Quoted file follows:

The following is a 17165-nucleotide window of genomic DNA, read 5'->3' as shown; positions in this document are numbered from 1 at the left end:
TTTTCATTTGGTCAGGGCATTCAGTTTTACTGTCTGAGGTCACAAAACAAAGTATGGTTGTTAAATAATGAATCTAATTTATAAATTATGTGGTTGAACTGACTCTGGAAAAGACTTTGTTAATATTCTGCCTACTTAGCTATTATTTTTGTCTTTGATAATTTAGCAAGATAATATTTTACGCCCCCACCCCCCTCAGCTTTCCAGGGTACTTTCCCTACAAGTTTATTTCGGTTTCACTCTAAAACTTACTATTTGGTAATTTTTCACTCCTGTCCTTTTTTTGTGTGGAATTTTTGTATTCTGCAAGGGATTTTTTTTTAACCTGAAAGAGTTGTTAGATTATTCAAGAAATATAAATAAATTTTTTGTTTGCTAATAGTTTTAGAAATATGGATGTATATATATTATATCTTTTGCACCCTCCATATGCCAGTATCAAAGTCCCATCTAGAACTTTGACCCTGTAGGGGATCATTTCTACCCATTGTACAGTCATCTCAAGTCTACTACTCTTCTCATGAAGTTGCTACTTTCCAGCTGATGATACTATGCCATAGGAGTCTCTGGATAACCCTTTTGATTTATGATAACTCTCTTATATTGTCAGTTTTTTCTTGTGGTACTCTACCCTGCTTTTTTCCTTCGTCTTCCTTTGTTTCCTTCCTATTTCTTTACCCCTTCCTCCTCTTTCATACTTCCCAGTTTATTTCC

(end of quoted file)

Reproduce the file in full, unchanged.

The following is a 17165-nucleotide window of genomic DNA, read 5'->3' as shown; positions in this document are numbered from 1 at the left end:
TTTTCATTTGGTCAGGGCATTCAGTTTTACTGTCTGAGGTCACAAAACAAAGTATGGTTGTTAAATAATGAATCTAATTTATAAATTATGTGGTTGAACTGACTCTGGAAAAGACTTTGTTAATATTCTGCCTACTTAGCTATTATTTTTGTCTTTGATAATTTAGCAAGATAATATTTTACGCCCCCACCCCCCTCAGCTTTCCAGGGTACTTTCCCTACAAGTTTATTTCGGTTTCACTCTAAAACTTACTATTTGGTAATTTTTCACTCCTGTCCTTTTTTTGTGTGGAATTTTTGTATTCTGCAAGGGATTTTTTTTTAACCTGAAAGAGTTGTTAGATTATTCAAGAAATATAAATAAATTTTTTGTTTGCTAATAGTTTTAGAAATATGGATGTATATATATTATATCTTTTGCACCCTCCATATGCCAGTATCAAAGTCCCATCTAGAACTTTGACCCTGTAGGGGATCATTTCTACCCATTGTACAGTCATCTCAAGTCTACTACTCTTCTCATGAAGTTGCTACTTTCCAGCTGATGATACTATGCCATAGGAGTCTCTGGATAACCCTTTTGATTTATGATAACTCTCTTATATTGTCAGTTTTTTCTTGTGGTACTCTACCCTGCTTTTTTCCTTCGTCTTCCTTTGTTTCCTTCCTATTTCTTTACCCCTTCCTCCTCTTTCATACTTCCCAGTTTATTTCC